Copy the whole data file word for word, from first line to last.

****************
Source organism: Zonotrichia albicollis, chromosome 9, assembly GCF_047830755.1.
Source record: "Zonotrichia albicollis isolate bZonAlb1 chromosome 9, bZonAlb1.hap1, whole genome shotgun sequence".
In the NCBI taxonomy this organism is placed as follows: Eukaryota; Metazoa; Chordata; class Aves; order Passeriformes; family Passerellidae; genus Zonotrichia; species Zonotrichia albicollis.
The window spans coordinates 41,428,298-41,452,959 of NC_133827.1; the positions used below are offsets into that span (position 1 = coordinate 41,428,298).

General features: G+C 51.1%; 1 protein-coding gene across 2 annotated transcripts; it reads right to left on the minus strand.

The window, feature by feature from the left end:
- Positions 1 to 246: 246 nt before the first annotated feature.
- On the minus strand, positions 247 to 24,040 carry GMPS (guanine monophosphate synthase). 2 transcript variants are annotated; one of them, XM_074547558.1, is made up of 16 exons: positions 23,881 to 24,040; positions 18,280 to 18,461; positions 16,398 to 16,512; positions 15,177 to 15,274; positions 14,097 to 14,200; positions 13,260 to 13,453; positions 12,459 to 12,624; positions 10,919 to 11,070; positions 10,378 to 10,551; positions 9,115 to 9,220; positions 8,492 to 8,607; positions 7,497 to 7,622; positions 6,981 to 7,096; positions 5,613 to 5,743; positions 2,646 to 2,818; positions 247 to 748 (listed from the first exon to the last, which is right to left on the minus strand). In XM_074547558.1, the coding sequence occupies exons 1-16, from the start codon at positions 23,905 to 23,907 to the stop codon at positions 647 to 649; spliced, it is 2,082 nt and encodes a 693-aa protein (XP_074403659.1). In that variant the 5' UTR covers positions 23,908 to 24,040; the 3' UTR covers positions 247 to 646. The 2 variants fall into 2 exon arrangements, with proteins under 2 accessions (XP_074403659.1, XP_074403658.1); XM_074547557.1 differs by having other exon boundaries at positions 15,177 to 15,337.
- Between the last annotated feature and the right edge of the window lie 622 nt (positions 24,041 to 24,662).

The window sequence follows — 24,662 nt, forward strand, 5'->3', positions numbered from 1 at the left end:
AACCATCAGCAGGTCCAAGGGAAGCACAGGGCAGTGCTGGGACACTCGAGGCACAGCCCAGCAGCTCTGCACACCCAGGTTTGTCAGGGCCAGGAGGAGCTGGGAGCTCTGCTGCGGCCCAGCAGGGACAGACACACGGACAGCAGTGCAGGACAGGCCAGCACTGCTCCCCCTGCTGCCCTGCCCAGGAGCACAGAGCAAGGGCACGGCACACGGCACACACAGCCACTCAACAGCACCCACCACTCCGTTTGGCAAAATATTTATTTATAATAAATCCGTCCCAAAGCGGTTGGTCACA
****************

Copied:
Source organism: Zonotrichia albicollis, chromosome 9, assembly GCF_047830755.1.
Source record: "Zonotrichia albicollis isolate bZonAlb1 chromosome 9, bZonAlb1.hap1, whole genome shotgun sequence".
In the NCBI taxonomy this organism is placed as follows: Eukaryota; Metazoa; Chordata; class Aves; order Passeriformes; family Passerellidae; genus Zonotrichia; species Zonotrichia albicollis.
The window spans coordinates 41,428,298-41,452,959 of NC_133827.1; the positions used below are offsets into that span (position 1 = coordinate 41,428,298).

General features: G+C 51.1%; 1 protein-coding gene across 2 annotated transcripts; it reads right to left on the minus strand.

The window, feature by feature from the left end:
- Positions 1 to 246: 246 nt before the first annotated feature.
- On the minus strand, positions 247 to 24,040 carry GMPS (guanine monophosphate synthase). 2 transcript variants are annotated; one of them, XM_074547558.1, is made up of 16 exons: positions 23,881 to 24,040; positions 18,280 to 18,461; positions 16,398 to 16,512; positions 15,177 to 15,274; positions 14,097 to 14,200; positions 13,260 to 13,453; positions 12,459 to 12,624; positions 10,919 to 11,070; positions 10,378 to 10,551; positions 9,115 to 9,220; positions 8,492 to 8,607; positions 7,497 to 7,622; positions 6,981 to 7,096; positions 5,613 to 5,743; positions 2,646 to 2,818; positions 247 to 748 (listed from the first exon to the last, which is right to left on the minus strand). In XM_074547558.1, the coding sequence occupies exons 1-16, from the start codon at positions 23,905 to 23,907 to the stop codon at positions 647 to 649; spliced, it is 2,082 nt and encodes a 693-aa protein (XP_074403659.1). In that variant the 5' UTR covers positions 23,908 to 24,040; the 3' UTR covers positions 247 to 646. The 2 variants fall into 2 exon arrangements, with proteins under 2 accessions (XP_074403659.1, XP_074403658.1); XM_074547557.1 differs by having other exon boundaries at positions 15,177 to 15,337.
- Between the last annotated feature and the right edge of the window lie 622 nt (positions 24,041 to 24,662).

The window sequence follows — 24,662 nt, forward strand, 5'->3', positions numbered from 1 at the left end:
AACCATCAGCAGGTCCAAGGGAAGCACAGGGCAGTGCTGGGACACTCGAGGCACAGCCCAGCAGCTCTGCACACCCAGGTTTGTCAGGGCCAGGAGGAGCTGGGAGCTCTGCTGCGGCCCAGCAGGGACAGACACACGGACAGCAGTGCAGGACAGGCCAGCACTGCTCCCCCTGCTGCCCTGCCCAGGAGCACAGAGCAAGGGCACGGCACACGGCACACACAGCCACTCAACAGCACCCACCACTCCGTTTGGCAAAATATTTATTTATAATAAATCCGTCCCAAAGCGGTTGGTCACA